National Trails Day is Saturday, June 3 – a day organized by the American Hiking Society to celebrate the trails we love and to promote outdoor stewardship.
I’ll be spending the day with friends and the Forest Park Conservancy getting the trails back into shape for summer after a wintery winter. As a trail runner, giving back to the lands where I run, play, and adventure is a key tenet of my beliefs.
In preparation for National Trail Days, I checked in with Lisa Slupianek, former trails manager at the Forest Park Conservancy, to learn more about her background and get trail wisdom from this industry veteran. Lisa inspired many (including me) with her deep connection to our trail system and technical expertise.
I encourage you to hit your local trails this Saturday for a hike, run, or as a volunteer (see end of the blog post for an added incentive). Check out events happening in your community.
How did you become a trail steward professional?
Like many college grads, I was at a loss for what to do next. On a whim, I took an AmeriCorps position with the Montana Conservation Corps in Bozeman, Montana as a field crew leader and I’ve never looked back. I grew up loving the outdoors, but I never knew how to make a career out of it. The AmeriCorps position gave me the technical skills I needed to continue in this field. I spent a couple of summers working for the United States Forest Service in the Gallatin National Forest. I was staff at the Northwest Youth Corps, and then I became trails manager for the Forest Park Conservancy.
As a woman trail professional, have you ever felt discriminated against?
Women are definitely the minority in this field of work, but I’ve never felt discriminated against or treated differently for being female. The trail field was commonly referred to as a “man’s club.” Maybe that discouraged women from entering, or maybe they just didn’t want to be covered in dirt all day long. Who knows. Over the past five years, I’ve seen so many more women enter this field and love it – I’m confident and excited for the role women are going to play in this area!
What are some of the biggest threats to our trail system?
This is a tough question because it can vary from place to place. But, of course, we need to have public lands to have a trail system. Now, more than ever, it’s important to fight for our land. We need to protect it and keep it public.
How can we protect and preserve our trails?
Stay on the trail. It sounds simple – because, well, it is. It can take months, even years, to decide where exactly to build a trail. We look at the ecosystem, the drainages, the grade, weather issues, user safety and enjoyment, etc. I think people tend to overlook these aspects of trails. When people cut trails, walk around the mud, let their dogs roam free, it’s extremely damaging for the environment. It kills vegetation, speeds up erosion, spreads invasive species, and can hurt habitats. If we want to preserve the land, while simultaneously enjoying it, please stay on the trail.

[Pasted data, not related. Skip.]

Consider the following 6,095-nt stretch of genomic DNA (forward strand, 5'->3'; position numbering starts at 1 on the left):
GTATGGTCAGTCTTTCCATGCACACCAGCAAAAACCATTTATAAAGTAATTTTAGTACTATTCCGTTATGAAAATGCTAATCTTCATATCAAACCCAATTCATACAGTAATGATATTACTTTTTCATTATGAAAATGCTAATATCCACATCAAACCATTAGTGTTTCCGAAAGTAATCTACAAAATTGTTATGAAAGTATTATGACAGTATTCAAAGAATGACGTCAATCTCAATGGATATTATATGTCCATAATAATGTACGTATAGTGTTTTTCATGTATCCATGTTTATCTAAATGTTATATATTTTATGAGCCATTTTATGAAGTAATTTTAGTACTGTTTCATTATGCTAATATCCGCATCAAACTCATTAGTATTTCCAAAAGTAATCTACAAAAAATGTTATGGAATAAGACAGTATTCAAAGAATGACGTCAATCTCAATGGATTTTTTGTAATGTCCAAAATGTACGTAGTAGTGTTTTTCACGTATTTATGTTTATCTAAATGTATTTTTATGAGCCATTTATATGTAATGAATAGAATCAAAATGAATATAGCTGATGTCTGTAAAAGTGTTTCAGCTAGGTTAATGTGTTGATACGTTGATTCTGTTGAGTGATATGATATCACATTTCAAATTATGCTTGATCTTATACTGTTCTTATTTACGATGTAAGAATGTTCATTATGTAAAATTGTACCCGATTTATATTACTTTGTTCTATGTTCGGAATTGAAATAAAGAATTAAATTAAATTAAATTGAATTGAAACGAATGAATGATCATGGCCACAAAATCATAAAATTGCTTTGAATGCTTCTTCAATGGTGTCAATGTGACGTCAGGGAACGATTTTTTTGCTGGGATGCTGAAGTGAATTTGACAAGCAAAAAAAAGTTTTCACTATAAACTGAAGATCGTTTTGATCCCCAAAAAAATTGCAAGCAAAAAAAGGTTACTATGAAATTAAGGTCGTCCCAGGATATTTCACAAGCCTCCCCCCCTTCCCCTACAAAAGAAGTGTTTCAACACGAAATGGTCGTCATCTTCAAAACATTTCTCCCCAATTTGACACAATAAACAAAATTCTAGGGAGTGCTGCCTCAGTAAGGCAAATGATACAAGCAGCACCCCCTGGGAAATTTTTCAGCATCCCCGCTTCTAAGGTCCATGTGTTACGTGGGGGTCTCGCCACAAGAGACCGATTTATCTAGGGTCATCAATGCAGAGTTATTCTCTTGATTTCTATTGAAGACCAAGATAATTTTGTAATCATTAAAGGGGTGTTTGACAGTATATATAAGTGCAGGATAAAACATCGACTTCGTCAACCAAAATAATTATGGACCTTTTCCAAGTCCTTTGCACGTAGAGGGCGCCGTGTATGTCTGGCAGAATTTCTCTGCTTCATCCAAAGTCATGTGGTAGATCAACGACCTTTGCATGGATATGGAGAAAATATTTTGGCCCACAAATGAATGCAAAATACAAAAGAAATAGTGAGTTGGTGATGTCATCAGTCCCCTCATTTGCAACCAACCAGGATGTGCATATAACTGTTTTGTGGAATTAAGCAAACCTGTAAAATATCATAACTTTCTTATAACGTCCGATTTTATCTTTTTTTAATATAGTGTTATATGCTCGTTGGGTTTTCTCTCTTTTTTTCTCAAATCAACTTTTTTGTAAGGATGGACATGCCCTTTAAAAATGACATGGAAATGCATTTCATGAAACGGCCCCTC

Why is it important to volunteer for trail maintenance?
There are no “trail angels!” I don’t think a lot of people understand the time and effort that goes into trail maintenance. Trails don’t just suddenly appear, nor do they maintain themselves perfectly through seasons and over years. It takes a lot of effort and hard work. Plus, trail work is so much fun. I would much rather work up a sweat on the trails than in a gym. I encourage you to get out there and volunteer for your local trails.
Where will you be enjoying National Trails Day?
This is my first year that I won’t be on a trail. My family gets together every five years and takes a trip to Mexico. So, I’ll be on the beach with a margarita in my hand.
If you were a trail tool, which one would you be?
I have to say a McLeod. It can do it all – break up soil, cut backslope, smooth trail, and tamp.
Favorite trail memory?
I can’t pick just one. For me, I think back to those times when the sun is hot, I’m exhausted, but I start to smile because I remember how lucky I am that trails are both my office and playground (a really beautiful playground). I spend 8-10 hours a day, outside, getting paid. It’s a dream. I’m obsessed with all things trails.
Weirdest thing you’ve found on the trail?
I’ve found way too many “undergarments.” I don’t want to think about why the person left them behind.
What’s your next trail adventure?
I’m about to begin a 500-mile, two-month backpacking trip. I’ll be hiking from Jackson, Wyoming (through the Grand Tetons National Park, Bridger Teton National Forest, Yellowstone National Park, and the Absorka-Beartooth National Forest) to Livingston, Montana. As a trail worker, summers are extremely busy; rarely do I get any time off. So, to finally have an opportunity to make this dream a reality, I couldn’t pass it up.
Trails Challenge: Pick up and pack out at least two pieces of litter on Saturday. Snap a picture of the litter and tag it with #makeapactpackitout and post to Instagram, Facebook, or Twitter. I’ll choose one photo at random and donate $15 to American Hiking Society in the litter picker-uppers name. If you’re not on social media, email me your photo.
Studies show the highest indicator that someone will pick up litter is if they see someone doing it. By posting your photos, you’re raising awareness and encouraging others to follow your lead.